Snow removal costs pile up



Article Published: Feb. 18, 2010 | Modified: Sep. 7, 2011
Snow removal costs pile up

Snow removal costs are piling up, especially when the bigger snow removal vehicles are brought out to do the job.

Photo by Rob Moore



The North Carolina Department of Transportation has been logging miles and running up maintenance costs in the ongoing battle against icy roads.

District engineer Michael Poe said materials and equipment were still available, even if the cost of clearing roads was higher than usual.

"We're starting to hear rumors about our current supplies maybe getting a little slow," Poe said. Ironically, it's bad weather elsewhere that is slowing down supplies of salt used to help melt snow from the pavement.

Poe said rain-swollen rivers were preventing ships and barges carrying snow from making their normal routes, which in turn meant those loads may be delayed in reaching NCDOT distribution points.

"We're in pretty good shape right now," Poe said. "We had a similar problem in Avery County, but we were able to shift some over from other points. We could probably do the same thing for Watauga if we had to."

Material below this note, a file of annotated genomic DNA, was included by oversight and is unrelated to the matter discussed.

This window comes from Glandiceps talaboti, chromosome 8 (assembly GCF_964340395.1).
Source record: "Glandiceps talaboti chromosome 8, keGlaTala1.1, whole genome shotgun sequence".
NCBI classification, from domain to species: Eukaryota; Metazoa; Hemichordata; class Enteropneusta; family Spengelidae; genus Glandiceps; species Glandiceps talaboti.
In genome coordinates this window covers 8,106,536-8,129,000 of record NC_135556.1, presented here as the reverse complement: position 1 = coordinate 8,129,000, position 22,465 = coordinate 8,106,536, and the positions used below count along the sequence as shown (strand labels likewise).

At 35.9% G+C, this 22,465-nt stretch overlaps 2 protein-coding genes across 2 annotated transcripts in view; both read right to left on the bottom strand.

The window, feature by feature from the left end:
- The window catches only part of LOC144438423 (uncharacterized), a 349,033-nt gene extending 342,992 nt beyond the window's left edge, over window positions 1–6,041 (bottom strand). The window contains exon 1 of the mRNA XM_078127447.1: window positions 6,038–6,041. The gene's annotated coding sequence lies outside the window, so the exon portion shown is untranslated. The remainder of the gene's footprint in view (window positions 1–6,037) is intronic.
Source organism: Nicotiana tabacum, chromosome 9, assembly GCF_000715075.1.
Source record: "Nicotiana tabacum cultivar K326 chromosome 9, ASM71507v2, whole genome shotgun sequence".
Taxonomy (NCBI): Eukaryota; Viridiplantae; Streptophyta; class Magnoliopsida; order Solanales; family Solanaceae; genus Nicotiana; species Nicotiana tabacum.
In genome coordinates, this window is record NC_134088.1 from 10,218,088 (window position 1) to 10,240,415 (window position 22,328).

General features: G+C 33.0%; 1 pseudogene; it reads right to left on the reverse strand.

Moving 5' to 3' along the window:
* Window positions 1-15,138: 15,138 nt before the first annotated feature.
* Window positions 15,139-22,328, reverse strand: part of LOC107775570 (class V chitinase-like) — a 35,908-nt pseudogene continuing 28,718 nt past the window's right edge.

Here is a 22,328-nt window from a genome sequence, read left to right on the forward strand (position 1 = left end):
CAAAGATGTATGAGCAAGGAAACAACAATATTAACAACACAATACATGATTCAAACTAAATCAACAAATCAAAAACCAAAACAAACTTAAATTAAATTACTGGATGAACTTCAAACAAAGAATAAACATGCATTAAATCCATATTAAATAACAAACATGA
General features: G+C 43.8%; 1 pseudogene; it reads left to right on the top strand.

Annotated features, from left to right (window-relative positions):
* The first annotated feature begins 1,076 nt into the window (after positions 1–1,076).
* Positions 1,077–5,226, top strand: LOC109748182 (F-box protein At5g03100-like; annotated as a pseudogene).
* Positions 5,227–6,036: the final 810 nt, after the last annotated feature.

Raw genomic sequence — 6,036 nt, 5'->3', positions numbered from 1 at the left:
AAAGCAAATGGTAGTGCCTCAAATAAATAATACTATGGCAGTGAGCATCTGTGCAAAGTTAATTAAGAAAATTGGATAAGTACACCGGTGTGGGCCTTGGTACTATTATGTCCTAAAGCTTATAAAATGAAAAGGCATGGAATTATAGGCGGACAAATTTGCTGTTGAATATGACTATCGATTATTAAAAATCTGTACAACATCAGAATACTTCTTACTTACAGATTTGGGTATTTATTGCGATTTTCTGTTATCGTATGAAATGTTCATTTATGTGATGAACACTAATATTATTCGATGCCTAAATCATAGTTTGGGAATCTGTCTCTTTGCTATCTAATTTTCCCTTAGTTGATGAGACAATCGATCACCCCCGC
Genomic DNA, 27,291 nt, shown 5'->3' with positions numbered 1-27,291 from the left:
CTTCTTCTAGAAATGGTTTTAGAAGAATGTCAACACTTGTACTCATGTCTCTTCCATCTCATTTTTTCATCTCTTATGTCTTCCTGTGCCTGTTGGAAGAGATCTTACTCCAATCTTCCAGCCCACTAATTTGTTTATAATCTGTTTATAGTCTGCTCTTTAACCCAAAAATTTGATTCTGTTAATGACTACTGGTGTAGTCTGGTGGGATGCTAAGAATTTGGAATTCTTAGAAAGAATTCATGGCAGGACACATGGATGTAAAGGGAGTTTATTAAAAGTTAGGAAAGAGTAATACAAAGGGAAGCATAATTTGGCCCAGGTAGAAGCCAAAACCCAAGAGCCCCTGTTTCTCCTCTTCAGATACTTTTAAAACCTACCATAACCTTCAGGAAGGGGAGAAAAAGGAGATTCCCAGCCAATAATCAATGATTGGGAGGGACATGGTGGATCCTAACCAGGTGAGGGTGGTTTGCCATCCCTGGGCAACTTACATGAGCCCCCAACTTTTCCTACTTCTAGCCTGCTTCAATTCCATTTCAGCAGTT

Poe said there was no specific local budget for maintaining snow-covered roads. Instead, the costs are spread statewide. However, Poe estimates this year's costs will far exceed last year's.
He said the measurable cost so far this year for snow removal has been just over $2 million. Last year, the entire winter's snow-removal costs were $1.5 million.

"It's been pretty rough this year," Poe said. "We pretty much have to take each storm as it comes."

The local NCDOT garage has 17 plow trucks and four motor graders, as well as 11 trucks and four additional motor graders available for temporary contract work. "It really depends on the weather," Poe said. "We don't use contractors any more than we have to, but they're an invaluable resource when we need them."

Blake Brown, Boone public works director, said the town had used 1,200 tons of salt so far, at a cost of $117,000. The town had to find a new supplier because its vendor ran out of salt and the price went up about 20 percent. The town has also purchased 500 tons of slag at a cost of $10,500.

Brown said his department would probably be about $80,000 over budget for this year due to overtime, materials, and equipment repairs.

"This has been a winter to remember," Brown said. "The guys have had five days off since Dec. 13, so they're a little tired."

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